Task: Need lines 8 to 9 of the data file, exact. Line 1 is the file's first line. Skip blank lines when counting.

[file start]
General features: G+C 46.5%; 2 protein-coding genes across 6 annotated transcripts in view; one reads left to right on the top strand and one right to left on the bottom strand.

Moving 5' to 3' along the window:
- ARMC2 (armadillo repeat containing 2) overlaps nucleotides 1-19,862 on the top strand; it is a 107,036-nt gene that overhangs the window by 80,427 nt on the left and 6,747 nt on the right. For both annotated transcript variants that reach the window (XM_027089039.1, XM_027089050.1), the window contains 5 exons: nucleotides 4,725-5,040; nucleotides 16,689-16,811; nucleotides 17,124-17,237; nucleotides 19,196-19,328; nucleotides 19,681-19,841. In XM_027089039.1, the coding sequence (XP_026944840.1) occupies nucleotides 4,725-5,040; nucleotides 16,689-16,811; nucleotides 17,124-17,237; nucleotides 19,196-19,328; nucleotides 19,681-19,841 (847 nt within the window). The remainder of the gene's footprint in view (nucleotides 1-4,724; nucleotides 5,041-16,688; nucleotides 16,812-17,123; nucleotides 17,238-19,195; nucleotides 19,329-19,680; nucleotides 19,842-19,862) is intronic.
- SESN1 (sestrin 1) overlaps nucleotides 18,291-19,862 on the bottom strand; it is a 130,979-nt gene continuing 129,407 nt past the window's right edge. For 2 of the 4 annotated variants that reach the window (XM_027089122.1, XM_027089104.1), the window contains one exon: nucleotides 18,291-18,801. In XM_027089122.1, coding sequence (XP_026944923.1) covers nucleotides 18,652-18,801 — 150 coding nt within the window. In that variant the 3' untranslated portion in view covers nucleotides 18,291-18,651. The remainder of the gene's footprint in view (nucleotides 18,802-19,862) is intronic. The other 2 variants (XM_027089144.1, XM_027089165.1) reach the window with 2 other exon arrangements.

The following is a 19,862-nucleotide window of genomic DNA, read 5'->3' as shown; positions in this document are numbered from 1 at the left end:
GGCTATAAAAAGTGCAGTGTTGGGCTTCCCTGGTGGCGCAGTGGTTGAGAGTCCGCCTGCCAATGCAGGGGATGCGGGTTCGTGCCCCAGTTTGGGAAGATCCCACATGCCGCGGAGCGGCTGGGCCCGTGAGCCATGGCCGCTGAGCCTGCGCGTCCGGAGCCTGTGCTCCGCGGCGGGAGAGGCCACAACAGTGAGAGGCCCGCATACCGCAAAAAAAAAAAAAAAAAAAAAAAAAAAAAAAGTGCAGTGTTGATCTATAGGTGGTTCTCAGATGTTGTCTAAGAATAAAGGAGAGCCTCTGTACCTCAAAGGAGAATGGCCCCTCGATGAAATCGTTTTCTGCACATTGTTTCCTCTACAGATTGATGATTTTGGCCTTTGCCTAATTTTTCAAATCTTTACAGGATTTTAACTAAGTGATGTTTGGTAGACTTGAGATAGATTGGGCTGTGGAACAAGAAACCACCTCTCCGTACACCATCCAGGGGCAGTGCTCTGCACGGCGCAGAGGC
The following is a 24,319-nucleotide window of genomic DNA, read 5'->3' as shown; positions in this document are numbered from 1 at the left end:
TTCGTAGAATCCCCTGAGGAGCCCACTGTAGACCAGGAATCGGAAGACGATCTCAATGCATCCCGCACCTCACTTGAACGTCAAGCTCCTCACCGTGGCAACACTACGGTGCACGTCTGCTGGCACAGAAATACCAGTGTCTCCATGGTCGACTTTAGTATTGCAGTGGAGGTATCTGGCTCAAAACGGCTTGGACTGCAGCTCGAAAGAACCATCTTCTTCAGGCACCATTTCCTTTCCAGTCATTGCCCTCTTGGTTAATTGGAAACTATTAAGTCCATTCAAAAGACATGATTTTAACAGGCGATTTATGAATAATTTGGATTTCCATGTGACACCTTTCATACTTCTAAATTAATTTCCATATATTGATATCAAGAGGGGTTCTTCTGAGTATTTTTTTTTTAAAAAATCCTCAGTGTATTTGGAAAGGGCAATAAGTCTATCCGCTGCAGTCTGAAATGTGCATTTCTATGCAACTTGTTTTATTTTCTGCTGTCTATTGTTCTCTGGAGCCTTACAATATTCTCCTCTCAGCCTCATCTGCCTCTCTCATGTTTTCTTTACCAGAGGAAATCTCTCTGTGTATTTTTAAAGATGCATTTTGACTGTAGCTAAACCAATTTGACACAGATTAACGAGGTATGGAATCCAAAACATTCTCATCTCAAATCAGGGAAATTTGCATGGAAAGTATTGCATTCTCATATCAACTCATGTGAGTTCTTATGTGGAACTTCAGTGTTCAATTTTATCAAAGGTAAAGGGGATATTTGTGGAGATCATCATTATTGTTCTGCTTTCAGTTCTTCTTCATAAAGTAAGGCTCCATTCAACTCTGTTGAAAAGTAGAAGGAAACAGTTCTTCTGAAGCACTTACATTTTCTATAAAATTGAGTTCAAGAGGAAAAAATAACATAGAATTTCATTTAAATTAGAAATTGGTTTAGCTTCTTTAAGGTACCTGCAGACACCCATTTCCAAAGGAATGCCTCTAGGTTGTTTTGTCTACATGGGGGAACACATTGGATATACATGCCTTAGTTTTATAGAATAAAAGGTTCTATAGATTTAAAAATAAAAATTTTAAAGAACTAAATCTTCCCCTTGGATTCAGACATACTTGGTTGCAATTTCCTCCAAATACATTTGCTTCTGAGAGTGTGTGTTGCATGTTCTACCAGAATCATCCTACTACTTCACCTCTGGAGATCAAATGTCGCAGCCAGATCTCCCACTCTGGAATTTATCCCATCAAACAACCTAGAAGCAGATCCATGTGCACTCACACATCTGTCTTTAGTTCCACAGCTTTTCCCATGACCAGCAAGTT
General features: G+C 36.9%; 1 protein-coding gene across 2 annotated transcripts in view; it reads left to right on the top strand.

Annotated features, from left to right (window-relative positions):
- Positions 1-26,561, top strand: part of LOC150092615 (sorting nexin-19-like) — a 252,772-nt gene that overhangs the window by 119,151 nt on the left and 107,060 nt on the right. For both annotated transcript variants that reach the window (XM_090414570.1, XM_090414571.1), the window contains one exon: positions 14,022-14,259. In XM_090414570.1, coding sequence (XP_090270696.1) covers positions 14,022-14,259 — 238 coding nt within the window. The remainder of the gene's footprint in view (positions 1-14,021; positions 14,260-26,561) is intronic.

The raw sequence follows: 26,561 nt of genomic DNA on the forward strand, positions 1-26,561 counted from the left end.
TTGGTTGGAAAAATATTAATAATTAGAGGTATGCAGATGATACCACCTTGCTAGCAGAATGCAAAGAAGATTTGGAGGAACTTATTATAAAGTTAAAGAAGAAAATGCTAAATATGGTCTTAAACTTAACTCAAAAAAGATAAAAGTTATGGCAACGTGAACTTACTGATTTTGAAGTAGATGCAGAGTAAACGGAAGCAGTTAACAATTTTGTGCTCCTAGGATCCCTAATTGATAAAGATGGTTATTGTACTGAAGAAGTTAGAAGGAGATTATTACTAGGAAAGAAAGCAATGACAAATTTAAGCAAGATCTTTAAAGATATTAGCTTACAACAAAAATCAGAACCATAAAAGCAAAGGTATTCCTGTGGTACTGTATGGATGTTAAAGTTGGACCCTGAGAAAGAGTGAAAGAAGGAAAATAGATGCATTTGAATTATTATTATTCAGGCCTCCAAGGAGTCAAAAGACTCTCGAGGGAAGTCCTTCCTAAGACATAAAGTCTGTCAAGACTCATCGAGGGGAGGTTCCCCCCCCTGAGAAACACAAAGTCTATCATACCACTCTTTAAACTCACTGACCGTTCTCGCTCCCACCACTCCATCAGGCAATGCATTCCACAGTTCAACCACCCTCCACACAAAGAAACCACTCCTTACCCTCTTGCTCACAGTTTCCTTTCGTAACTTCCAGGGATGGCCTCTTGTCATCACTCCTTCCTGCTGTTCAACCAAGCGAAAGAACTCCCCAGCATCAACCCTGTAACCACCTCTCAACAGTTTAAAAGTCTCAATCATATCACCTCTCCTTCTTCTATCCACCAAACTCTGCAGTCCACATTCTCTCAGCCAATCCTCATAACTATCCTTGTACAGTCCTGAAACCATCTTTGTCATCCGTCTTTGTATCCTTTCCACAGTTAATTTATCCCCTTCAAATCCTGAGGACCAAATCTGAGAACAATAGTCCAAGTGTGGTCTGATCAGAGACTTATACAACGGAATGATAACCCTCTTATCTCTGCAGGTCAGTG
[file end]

TTCGTAGAATCCCCTGAGGAGCCCACTGTAGACCAGGAATCGGAAGACGATCTCAATGCATCCCGCACCTCACTTGAACGTCAAGCTCCTCACCGTGGCAACACTACGGTGCACGTCTGCTGGCACAGAAATACCAGTGTCTCCATGGTCGACTTTAGTATTGCAGTGGAGGTATCTGGCTCAAAACGGCTTGGACTGCAGCTCGAAAGAACCATCTTCTTCAGGCACCATTTCCTTTCCAGTCATTGCCCTCTTGGTTAATTGGAAACTATTAAGTCCATTCAAAAGACATGATTTTAACAGGCGATTTATGAATAATTTGGATTTCCATGTGACACCTTTCATACTTCTAAATTAATTTCCATATATTGATATCAAGAGGGGTTCTTCTGAGTATTTTTTTTTTAAAAAATCCTCAGTGTATTTGGAAAGGGCAATAAGTCTATCCGCTGCAGTCTGAAATGTGCATTTCTATGCAACTTGTTTTATTTTCTGCTGTCTATTGTTCTCTGGAGCCTTACAATATTCTCCTCTCAGCCTCATCTGCCTCTCTCATGTTTTCTTTACCAGAGGAAATCTCTCTGTGTATTTTTAAAGATGCATTTTGACTGTAGCTAAACCAATTTGACACAGATTAACGAGGTATGGAATCCAAAACATTCTCATCTCAAATCAGGGAAATTTGCATGGAAAGTATTGCATTCTCATATCAACTCATGTGAGTTCTTATGTGGAACTTCAGTGTTCAATTTTATCAAAGGTAAAGGGGATATTTGTGGAGATCATCATTATTGTTCTGCTTTCAGTTCTTCTTCATAAAGTAAGGCTCCATTCAACTCTGTTGAAAAGTAGAAGGAAACAGTTCTTCTGAAGCACTTACATTTTCTATAAAATTGAGTTCAAGAGGAAAAAATAACATAGAATTTCATTTAAATTAGAAATTGGTTTAGCTTCTTTAAGGTACCTGCAGACACCCATTTCCAAAGGAATGCCTCTAGGTTGTTTTGTCTACATGGGGGAACACATTGGATATACATGCCTTAGTTTTATAGAATAAAAGGTTCTATAGATTTAAAAATAAAAATTTTAAAGAACTAAATCTTCCCCTTGGATTCAGACATACTTGGTTGCAATTTCCTCCAAATACATTTGCTTCTGAGAGTGTGTGTTGCATGTTCTACCAGAATCATCCTACTACTTCACCTCTGGAGATCAAATGTCGCAGCCAGATCTCCCACTCTGGAATTTATCCCATCAAACAACCTAGAAGCAGATCCATGTGCACTCACACATCTGTCTTTAGTTCCACAGCTTTTCCCATGACCAGCAAGTT
General features: G+C 36.9%; 1 protein-coding gene across 2 annotated transcripts in view; it reads left to right on the top strand.